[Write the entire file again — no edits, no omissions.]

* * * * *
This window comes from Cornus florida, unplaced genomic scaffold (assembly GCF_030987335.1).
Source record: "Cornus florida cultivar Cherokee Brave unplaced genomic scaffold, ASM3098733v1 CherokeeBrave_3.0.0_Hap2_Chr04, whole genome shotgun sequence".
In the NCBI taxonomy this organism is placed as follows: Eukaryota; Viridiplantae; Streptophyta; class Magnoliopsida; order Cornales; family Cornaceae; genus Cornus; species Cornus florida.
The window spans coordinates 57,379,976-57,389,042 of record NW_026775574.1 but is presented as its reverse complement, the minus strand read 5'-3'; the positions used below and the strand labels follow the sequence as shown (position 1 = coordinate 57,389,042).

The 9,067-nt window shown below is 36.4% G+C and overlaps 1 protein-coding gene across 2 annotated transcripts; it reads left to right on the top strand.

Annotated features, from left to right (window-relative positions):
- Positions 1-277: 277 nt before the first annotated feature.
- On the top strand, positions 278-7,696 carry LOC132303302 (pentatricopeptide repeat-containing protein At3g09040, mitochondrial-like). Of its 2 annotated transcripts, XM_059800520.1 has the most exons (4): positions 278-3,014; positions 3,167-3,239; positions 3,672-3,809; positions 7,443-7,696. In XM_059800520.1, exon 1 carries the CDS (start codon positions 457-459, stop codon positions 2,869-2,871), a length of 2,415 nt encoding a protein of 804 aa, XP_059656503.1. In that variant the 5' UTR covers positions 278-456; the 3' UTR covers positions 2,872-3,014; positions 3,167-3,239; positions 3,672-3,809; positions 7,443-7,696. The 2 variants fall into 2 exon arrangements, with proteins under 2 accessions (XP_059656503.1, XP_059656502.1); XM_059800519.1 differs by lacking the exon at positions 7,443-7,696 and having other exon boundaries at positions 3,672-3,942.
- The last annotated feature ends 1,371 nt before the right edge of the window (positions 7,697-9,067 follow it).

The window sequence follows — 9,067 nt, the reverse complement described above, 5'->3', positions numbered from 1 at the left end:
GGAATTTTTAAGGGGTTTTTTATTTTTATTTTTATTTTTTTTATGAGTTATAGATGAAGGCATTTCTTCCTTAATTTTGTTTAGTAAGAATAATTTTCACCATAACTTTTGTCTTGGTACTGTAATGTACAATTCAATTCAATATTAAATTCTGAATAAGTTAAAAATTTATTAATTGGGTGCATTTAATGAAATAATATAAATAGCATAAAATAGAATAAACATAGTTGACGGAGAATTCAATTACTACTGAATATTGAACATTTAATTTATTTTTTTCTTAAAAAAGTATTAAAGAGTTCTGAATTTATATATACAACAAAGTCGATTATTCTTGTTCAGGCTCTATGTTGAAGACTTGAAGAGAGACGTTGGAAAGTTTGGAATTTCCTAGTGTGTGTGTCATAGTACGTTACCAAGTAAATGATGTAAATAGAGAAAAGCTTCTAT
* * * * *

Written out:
This window comes from Cornus florida, unplaced genomic scaffold (assembly GCF_030987335.1).
Source record: "Cornus florida cultivar Cherokee Brave unplaced genomic scaffold, ASM3098733v1 CherokeeBrave_3.0.0_Hap2_Chr04, whole genome shotgun sequence".
In the NCBI taxonomy this organism is placed as follows: Eukaryota; Viridiplantae; Streptophyta; class Magnoliopsida; order Cornales; family Cornaceae; genus Cornus; species Cornus florida.
The window spans coordinates 57,379,976-57,389,042 of record NW_026775574.1 but is presented as its reverse complement, the minus strand read 5'-3'; the positions used below and the strand labels follow the sequence as shown (position 1 = coordinate 57,389,042).

The 9,067-nt window shown below is 36.4% G+C and overlaps 1 protein-coding gene across 2 annotated transcripts; it reads left to right on the top strand.

Annotated features, from left to right (window-relative positions):
- Positions 1-277: 277 nt before the first annotated feature.
- On the top strand, positions 278-7,696 carry LOC132303302 (pentatricopeptide repeat-containing protein At3g09040, mitochondrial-like). Of its 2 annotated transcripts, XM_059800520.1 has the most exons (4): positions 278-3,014; positions 3,167-3,239; positions 3,672-3,809; positions 7,443-7,696. In XM_059800520.1, exon 1 carries the CDS (start codon positions 457-459, stop codon positions 2,869-2,871), a length of 2,415 nt encoding a protein of 804 aa, XP_059656503.1. In that variant the 5' UTR covers positions 278-456; the 3' UTR covers positions 2,872-3,014; positions 3,167-3,239; positions 3,672-3,809; positions 7,443-7,696. The 2 variants fall into 2 exon arrangements, with proteins under 2 accessions (XP_059656503.1, XP_059656502.1); XM_059800519.1 differs by lacking the exon at positions 7,443-7,696 and having other exon boundaries at positions 3,672-3,942.
- The last annotated feature ends 1,371 nt before the right edge of the window (positions 7,697-9,067 follow it).

The window sequence follows — 9,067 nt, the reverse complement described above, 5'->3', positions numbered from 1 at the left end:
GGAATTTTTAAGGGGTTTTTTATTTTTATTTTTATTTTTTTTATGAGTTATAGATGAAGGCATTTCTTCCTTAATTTTGTTTAGTAAGAATAATTTTCACCATAACTTTTGTCTTGGTACTGTAATGTACAATTCAATTCAATATTAAATTCTGAATAAGTTAAAAATTTATTAATTGGGTGCATTTAATGAAATAATATAAATAGCATAAAATAGAATAAACATAGTTGACGGAGAATTCAATTACTACTGAATATTGAACATTTAATTTATTTTTTTCTTAAAAAAGTATTAAAGAGTTCTGAATTTATATATACAACAAAGTCGATTATTCTTGTTCAGGCTCTATGTTGAAGACTTGAAGAGAGACGTTGGAAAGTTTGGAATTTCCTAGTGTGTGTGTCATAGTACGTTACCAAGTAAATGATGTAAATAGAGAAAAGCTTCTAT